How to Properly Take Care of St. Augustine Grass

How to Properly Take Care of St. Augustine Grass

As the most popular grass in the region, St. Augustine grass is a favorite across the deep south. A tropical grass, Stenotaphrum secundatum (St. Augustine grass here in the U.S.) is often the turf of choice in warm humid climates. St. Augustine grass offers a course texture that is well suited for lawns at homes or businesses. Because it has a low tolerance for wear, it is rarely used on sports fields or golf courses. This grass is started vegetatively, primarily by sod.

The Advantages of St. Augustine Grass

St. Augustine grass presents in shades from light to dark green and grows well in the south, particularly along the coasts due to its salt tolerance. It is also shade tolerant making it an ideal choice for shady lawns. As mentioned St. Augustine is most easily established via sod, which needs to be watered carefully as the roots become take hold. It can also be started from plugs and sprigs (stolons). The stolons (also known as runners) sprout and root in which the “mother” clones to form the “daughter” plant and spreads. St. Augustine grass becomes dormant if soil temperatures go below 55 degrees, but in soil above 60 degrees year-round, it remains green.

The Disadvantages of St. Augustine grass

St. Augustine grass, as mentioned, has low wear tolerance though it holds up well in the normal traffic of home lawns. For some home and business owners, the coarse texture is less than pleasing. St. Augustine grass is also not drought tolerant and requires irrigation to remain green. St. Augustine Decline (SAD) (a virus) and chinch bugs are damaging pest for this grass.

How to Care for St. Augustine Grass

St. Augustine grass is susceptible to “looping” in which runners grow on the surface or in the air and are not attached to the soil. It is thought to be the result of mowing too low, heavy application of pre-emergent in spring, or soil nutrient deficiency. In some cases, looping is temporary and will correct itself, in others, you may need to try vertical mowing to solve the problem.

Irrigation is key for St. Augustine varieties which need the soil to be deeply wetted to three or four inches in the early morning hours. Proper watering promotes root growth and longevity. You’ll know you need to water when your grass appears blue-green in color or your footprints don’t quickly go away when walking on the lawn.

Most St. Augustine varieties prefer a mowed length of three to four inches, though Amerishade can be cut to around two inches. Sharp blades are essential in mowing as dull blades tend to shred the grass and cause browning.

St. Augustine grass needs fertilization – four to five pounds nitrogen per 1,000 square feet annually for established lawns. For lawns being started, fertilization needs are one-pound nitrogen per 1,000 square feet each month while growing. Too much fertilizer will encourage insect, disease, and thatch problems.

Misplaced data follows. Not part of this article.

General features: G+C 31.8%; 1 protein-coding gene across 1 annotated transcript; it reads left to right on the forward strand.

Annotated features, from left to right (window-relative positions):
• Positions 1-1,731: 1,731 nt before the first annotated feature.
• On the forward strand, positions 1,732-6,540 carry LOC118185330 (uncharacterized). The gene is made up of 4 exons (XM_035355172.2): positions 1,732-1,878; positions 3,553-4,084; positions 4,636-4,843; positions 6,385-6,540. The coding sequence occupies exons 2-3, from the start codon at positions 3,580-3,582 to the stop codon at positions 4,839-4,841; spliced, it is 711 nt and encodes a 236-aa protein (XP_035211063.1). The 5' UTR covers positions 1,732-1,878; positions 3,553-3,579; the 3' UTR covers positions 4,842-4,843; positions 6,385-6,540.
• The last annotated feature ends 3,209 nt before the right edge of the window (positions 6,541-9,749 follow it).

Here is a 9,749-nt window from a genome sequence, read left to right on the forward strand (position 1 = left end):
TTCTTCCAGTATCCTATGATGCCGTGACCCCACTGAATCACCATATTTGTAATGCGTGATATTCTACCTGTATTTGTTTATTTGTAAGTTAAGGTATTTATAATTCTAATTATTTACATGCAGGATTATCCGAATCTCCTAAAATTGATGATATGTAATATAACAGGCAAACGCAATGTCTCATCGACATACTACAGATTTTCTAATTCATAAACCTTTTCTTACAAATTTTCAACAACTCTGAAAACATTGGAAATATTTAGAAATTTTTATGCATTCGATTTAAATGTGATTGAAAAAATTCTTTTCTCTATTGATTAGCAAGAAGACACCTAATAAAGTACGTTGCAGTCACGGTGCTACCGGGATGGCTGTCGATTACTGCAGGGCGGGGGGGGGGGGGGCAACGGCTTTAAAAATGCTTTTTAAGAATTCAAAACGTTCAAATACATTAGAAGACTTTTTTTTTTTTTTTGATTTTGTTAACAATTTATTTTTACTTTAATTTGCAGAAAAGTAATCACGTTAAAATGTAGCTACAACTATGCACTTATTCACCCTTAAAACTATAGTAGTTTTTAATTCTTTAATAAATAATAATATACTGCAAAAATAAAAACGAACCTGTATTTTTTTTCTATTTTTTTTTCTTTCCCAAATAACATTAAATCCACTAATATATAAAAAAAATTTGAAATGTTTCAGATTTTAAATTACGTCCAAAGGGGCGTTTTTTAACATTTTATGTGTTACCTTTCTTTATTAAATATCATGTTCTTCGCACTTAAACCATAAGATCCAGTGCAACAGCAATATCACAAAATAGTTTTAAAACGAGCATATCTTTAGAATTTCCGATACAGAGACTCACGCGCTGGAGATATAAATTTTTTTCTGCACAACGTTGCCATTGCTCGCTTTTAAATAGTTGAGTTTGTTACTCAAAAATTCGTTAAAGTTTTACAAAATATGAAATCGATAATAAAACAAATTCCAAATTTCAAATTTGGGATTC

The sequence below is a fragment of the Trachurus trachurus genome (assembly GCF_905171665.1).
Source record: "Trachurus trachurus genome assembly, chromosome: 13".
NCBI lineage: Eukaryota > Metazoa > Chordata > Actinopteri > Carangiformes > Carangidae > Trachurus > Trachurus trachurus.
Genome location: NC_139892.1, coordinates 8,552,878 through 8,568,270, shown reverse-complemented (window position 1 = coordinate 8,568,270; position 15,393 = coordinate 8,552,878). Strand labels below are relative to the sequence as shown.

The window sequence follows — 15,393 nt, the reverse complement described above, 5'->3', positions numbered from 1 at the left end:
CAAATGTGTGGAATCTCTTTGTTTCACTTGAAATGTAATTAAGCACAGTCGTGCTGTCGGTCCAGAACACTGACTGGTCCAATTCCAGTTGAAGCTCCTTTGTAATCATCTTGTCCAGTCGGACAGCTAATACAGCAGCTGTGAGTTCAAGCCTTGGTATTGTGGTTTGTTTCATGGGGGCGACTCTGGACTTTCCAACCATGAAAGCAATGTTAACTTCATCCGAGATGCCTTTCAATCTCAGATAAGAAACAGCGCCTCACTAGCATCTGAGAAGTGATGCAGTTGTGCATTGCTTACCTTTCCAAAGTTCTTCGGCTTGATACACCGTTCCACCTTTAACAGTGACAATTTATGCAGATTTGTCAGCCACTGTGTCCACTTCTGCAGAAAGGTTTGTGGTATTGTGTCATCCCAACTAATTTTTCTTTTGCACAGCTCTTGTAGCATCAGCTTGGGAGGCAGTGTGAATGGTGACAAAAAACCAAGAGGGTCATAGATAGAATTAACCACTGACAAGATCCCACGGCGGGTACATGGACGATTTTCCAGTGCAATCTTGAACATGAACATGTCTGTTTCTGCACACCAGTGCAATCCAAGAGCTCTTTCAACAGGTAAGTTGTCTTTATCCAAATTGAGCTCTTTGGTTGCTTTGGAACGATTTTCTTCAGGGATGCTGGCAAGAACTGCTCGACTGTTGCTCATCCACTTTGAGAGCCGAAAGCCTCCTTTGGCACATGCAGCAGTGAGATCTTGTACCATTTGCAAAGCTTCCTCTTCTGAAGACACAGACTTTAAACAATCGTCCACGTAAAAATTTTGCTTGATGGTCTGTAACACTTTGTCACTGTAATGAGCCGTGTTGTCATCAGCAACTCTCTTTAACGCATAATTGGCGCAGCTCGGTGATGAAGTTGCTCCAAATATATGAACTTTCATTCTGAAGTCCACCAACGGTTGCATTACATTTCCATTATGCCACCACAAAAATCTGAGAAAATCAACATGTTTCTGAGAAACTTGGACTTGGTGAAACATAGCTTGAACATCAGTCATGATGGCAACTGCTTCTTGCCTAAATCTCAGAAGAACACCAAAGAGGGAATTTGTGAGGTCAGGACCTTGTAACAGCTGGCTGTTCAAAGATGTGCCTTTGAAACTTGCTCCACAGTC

The main insect issue for St. Augustine grass is the chinch bug, which pierces the grass and sucks away the juice, allowing its saliva to poison the grass. Typically, chinch bug damage occurs in the spring. Insecticides are available, though some chinch bugs have developed their resistance. Other insect pests are cutworms, grub worms, grasshoppers, sod webworms, and mole crickets. Biological deterrents like Bacillus Thuringensis and Mach 2 with halofenozide are effective at targeting pupation stages.

Common diseases affecting St. Augustine Grass are take all root rot, brown patch, grey leaf spot, and often occur during humid summer weather. Bayleton Fungicide, Daconil, and others can help as can ensuring your soil is well-drained to avoid waterlog.

Note: When considering the use of insecticides or fungicides, be sure to read labels and directions carefully before making your purchase – particularly regarding safety for yourself, your family, and your pets.

Finally, thatch (an organic layer developing between the soil and grass) is another issue for St. Augustine grass. It can be caused as a result of over-fertilization, soil pH problems, or over-watering. Because thatch is acidic, applying agricultural limestone will reduce acidity and help prevent thatch development. Core aeration can also help opening up the soil and allowing air and water to reach the roots. Vertical mowing can help remove thatch as can a top dressing of organic matter.

Xtreme Landscaping is ready to help you care for your St. Augustine grass and handle any issues you are facing in keeping it healthy and strong all year long.